By Matthew Heath
For the expat resident Japan has a lot going for it; within a couple hours in winter there’s skiing, in summer the beach and a variety of interesting weekend excursions, whatever may tickle one’s fancy. What may be less obvious is skydiving in Japan. There around only 500 active skydivers here so it is still very much a minority sport. In under an hour from Asakusa one can be at Fujioka Station in Tochigi Prefecture and five minutes from the drop-zone.
I am used to jumping mainly in Spain and California, where the infrastructure is well-developed; they have several planes with sophisticated manifesting and announcement systems, kit shops, restaurants and lots of skydivers. Advanced Air Sports in Tochigi operates out of a field with two trestle tables, a couple of tents, a helicopter with a five jumper capacity and a handful of two-way radios. That said, safety is up to the highest of standards.
Skydiving as a hobby falls into two categories solo jumping and experiencing free-fall by doing a tandem skydive. The latter involves a short briefing and then the jump itself would typically be from 12,500 feet, strapped to the instructor, with around 50 seconds of free-fall and 5 minutes of parachute ride. The way that most come to it will be through tandem experiences that leave them hooked. According to the jumper’s wishes the instructor will make the ride as docile or exciting as required.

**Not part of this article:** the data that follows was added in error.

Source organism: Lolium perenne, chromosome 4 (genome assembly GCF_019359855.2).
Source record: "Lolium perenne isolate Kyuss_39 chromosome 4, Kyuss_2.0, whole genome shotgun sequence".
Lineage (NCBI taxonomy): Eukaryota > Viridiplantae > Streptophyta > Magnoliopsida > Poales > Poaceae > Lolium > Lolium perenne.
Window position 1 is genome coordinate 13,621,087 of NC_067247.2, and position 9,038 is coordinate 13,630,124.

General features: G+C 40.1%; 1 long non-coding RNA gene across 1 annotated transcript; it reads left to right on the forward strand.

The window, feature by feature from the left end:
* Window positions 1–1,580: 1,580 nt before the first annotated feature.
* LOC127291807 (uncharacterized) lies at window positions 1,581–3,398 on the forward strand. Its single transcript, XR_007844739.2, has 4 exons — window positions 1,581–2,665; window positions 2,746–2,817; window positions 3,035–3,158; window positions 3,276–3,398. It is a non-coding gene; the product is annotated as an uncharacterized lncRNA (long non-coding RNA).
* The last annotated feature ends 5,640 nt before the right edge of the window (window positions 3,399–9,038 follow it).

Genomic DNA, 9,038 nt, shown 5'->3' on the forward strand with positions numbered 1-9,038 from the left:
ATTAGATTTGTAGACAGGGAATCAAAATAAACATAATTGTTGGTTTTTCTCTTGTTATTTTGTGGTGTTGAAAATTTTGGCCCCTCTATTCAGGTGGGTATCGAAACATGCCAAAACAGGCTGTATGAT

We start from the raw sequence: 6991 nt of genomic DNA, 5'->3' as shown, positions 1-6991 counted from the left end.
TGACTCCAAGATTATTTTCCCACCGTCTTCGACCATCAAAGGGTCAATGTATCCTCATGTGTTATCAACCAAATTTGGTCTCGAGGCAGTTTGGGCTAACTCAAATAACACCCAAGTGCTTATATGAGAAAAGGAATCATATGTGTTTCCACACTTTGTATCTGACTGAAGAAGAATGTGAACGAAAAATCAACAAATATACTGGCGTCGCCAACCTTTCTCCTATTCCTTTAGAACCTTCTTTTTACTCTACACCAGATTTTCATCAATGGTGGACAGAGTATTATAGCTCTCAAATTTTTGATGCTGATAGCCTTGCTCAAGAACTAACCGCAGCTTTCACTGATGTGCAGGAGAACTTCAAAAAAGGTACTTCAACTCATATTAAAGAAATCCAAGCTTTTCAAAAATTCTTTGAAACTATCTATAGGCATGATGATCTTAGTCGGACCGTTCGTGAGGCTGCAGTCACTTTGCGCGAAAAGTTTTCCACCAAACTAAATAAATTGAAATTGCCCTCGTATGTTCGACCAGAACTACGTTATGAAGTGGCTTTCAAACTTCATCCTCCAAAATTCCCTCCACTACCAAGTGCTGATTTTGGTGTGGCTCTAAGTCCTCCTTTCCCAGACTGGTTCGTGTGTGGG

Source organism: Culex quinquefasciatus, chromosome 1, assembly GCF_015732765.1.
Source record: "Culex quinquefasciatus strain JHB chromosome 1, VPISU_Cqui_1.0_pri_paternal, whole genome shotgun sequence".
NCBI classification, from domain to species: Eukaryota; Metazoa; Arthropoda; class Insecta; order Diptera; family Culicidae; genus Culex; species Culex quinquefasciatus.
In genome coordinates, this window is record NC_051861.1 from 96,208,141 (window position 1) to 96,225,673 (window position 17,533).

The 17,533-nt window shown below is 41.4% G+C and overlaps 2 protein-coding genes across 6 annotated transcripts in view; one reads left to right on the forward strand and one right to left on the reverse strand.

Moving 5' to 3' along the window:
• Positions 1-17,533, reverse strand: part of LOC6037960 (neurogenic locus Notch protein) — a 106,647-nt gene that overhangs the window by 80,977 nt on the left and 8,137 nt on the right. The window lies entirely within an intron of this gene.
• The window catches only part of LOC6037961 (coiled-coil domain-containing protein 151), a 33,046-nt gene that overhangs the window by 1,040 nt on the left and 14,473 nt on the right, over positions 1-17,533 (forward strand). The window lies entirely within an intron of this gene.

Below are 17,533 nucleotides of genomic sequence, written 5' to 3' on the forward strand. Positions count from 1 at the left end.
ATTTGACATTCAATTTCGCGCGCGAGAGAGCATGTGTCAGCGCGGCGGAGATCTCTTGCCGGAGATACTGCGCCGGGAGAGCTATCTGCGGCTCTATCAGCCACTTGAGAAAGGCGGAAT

The first jump, (and probably the first 20 or so) induces sensory overload. The plane ride seemed short and I spent much of it asking myself why I was doing this. Then you jump and remember until the next time. Skydiving is not inherently dangerous—it is just the image it has. The kit is designed to fly and experiments with bad packing will generally still produce a perfectly good canopy after deployment. As long as kit is well maintained and inspected religiously it should never cause any problem. However, the more modern high-speed wing like canopies need speed to generate lift, which allows one to land safely in the ‘swooping’ style that has become so popular and slightly controversial. Too slow and there is no lift—in this sense height and speed are on our side. This speed is created by turning; doing this incorrectly is what causes nearly all skydiving accidents. Getting it just a little bit wrong can make a big difference— either landing at ground level or setting up to land at one or two meters below ground level, the former being more comfortable. Tandems are done with very large low-performance canopies that come down to earth gently, so this does not apply. I find it worth reminding beginners that the tandem master would not be doing this if it were not safe and he has done it hundreds of times before. However, logic is one of the first casualties of fear!
The feeling on exit is euphoric. I have completed several hundred skydives and I still get a thrill out of it. The comfort that comes with a little experience does not mean that one loses the buzz. Initially, there is the exhilarating of acceleration and then comes the flight—one has little sensation of falling, more of flying. After the exit it is possible to catch a view of Mt Fuji until it goes out of sight at about 9000 feet. For a one-off experience Tochigi is a great place to do it but I would not bank on remembering much of it. Sensory overload means your brain does not record. That is why they have a cameraman wearing both a stills SLR and video camera to capture the moment for posterity.
If you have any inkling that throwing yourself out of a plane might prove to be good fun then don’t hesitate: learn to skydive, have confidence in the kit and enjoy the experience of ‘human flight.’